Experiments

What we know so far is an ongoing series of diagrams that posits aesthetic experience as a means to shape social perception. The diagrams consider what must be accepted as a starting point if the goal is, indeed, to consider art/design as a way to engage people in the support of social equity. Essential constructs include understanding art/design as the production of experiences rather than artifacts; recognizing that the viewer-participant is the actual center of the work; and that the nexus of memory and emotion must be triggered in order to produce transformational personal meaning.

For SFAC’s Passport exhibition, MD developed an Augmented Reality rubber stamp. Viewing the stamped impression through a smartphone reveals two short films. Together, the films represent the cycle of prosperity and displacement that defines SF as an icon of the boom and bust town. [+]

Ironic truisms intended to underline our selective blindness – regardless of where we fall on the political spectrum. [+]

A series of Instagram images that remind us of where we are as a nation of individuals existing in echo chambers. Posted to coincide with the one year anniversary of the 2016 presidential inauguration, each image is intended to amplify the internal voice we all hear—and then attempt to ignore—as we succumb to our cultural biases in the ongoing culture war.

A flag should be more than an abstract representation of a place; it should express what is essential about that place and the people who call it home. San Francisco Magazine asked MD to develop a new city flag based on Roman Mars’ criticisms laid down in his TED talk about the poor design of municipal flags. [+]

Narcissus I is an interactive installation that functions as a mirror. The installation manipulates a visitor’s biometric data in order to produce a reflection. This reflection functions as an interlocutor, questioning the viewer’s complicity with, and place within, a compromised natural system. [+]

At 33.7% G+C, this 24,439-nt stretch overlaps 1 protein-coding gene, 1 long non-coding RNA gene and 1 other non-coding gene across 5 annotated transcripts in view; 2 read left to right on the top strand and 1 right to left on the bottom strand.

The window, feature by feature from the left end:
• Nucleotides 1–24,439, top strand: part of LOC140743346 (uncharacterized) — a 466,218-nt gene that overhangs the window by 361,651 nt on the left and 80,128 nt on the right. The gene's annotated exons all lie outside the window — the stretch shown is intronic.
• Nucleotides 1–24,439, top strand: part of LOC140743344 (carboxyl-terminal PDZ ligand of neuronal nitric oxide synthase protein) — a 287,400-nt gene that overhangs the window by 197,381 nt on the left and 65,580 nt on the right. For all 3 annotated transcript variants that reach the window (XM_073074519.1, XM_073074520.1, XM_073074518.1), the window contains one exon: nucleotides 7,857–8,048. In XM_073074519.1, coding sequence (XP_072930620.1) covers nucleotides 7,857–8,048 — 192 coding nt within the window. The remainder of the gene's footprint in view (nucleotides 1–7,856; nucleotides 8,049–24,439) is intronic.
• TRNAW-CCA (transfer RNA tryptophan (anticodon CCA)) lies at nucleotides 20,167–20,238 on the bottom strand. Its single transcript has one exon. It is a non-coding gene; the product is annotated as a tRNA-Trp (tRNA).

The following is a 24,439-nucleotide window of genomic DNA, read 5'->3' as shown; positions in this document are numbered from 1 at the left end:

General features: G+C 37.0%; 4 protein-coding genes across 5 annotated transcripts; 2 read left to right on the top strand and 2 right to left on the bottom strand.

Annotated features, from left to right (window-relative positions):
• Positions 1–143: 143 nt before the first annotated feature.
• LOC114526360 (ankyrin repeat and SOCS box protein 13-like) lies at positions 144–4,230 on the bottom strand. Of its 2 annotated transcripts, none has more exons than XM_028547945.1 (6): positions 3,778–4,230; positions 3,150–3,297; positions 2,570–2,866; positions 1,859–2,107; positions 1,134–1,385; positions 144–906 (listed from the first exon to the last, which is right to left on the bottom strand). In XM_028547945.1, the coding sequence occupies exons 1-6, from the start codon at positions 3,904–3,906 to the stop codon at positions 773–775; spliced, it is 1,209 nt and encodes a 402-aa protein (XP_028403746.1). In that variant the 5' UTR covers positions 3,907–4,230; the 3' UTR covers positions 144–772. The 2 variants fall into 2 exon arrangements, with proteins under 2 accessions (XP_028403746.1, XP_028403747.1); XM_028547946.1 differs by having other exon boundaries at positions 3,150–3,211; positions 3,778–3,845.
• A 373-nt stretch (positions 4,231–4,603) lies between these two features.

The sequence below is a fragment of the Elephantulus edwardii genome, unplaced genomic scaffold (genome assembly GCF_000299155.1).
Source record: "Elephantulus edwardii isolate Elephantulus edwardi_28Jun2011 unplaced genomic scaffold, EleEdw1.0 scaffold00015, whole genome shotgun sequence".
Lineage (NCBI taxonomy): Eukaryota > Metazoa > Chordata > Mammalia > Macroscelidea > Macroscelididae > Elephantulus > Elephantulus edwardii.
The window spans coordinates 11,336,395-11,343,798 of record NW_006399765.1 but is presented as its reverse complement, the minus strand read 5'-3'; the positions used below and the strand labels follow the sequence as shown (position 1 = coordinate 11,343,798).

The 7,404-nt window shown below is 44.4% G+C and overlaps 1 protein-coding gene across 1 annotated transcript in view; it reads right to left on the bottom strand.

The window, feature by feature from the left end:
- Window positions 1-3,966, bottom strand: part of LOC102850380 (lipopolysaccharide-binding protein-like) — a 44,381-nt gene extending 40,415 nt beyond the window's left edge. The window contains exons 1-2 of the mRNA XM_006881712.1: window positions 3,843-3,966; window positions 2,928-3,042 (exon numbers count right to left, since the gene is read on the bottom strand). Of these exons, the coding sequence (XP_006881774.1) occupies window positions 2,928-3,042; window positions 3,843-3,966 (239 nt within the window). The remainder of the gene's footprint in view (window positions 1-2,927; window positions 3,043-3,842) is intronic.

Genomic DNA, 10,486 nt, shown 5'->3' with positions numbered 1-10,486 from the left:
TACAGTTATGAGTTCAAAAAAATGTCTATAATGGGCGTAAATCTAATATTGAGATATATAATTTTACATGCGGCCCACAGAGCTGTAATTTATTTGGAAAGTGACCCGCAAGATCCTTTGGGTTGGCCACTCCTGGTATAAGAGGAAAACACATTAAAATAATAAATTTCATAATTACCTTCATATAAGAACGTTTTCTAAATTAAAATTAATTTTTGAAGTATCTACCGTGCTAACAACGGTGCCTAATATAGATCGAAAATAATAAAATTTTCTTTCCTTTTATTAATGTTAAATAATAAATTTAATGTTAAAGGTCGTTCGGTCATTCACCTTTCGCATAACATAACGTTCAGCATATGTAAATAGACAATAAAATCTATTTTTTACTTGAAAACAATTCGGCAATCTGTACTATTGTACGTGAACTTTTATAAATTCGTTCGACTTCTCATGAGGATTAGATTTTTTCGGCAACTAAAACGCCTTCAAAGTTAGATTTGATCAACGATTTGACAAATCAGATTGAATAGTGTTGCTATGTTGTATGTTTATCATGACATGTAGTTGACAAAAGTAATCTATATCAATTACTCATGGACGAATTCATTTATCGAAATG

A limited edition of 1000 prints announcing the opening of Southern Exposure’s new gallery space. The color was continually modulated throughout the print run to make each print unique. [+]

The completed prints were crash-numbered, 0001 to 1000, to underscore each print’s status as an original. A collaboration with Eric Heiman of Volume, the idea was to produce a limited edition of unique prints using offset lithography, a printing method traditionally used to ensure sameness.

Dimensions: 17.5 x 24.25 inches

SF Toile is a traditional toile de jouy pattern. Instead of depicting the pleasures of 18th century pastoral France, however, the pattern repeat shows the hazards awaiting the unsuspecting San Francisco cyclist. [+]

A neon wall installation that blinks on and off with increasing rapidity until the eye can no longer sense the transition between light and dark. [+]Neon (Ne) is one of three gases left over once nitrogen, oxygen, and carbon – elements necessary to sustain organic life –have been depleted in breathable air. The piece stands as a warning about the future we are collectively producing.[+]

SOEX30/The Way We Work was a city-wide, participatory installation that generated awareness for the gallery’s 30-year anniversary exhibition. The project invited San Francisco residents to use stencils to make images on posters wheat-pasted throughout the city. The participatory meme transformed the city into a canvas and generated wide-spread publicity for the gallery. [+]

Rebrand USA satirically considers a hypothetical situation in which the United States government, fearing a declining belief in the American ‘brand promise’, attempts to buoy perceptions by suggesting fundamental changes to its core brand values. [+]

The project deliberately presents skin-deep modifications to iconic national monuments in order to suggest a well-meant, but tone-deaf updating of American principles. The project was a commission from SFMOMA’s OpenSpace.

Pages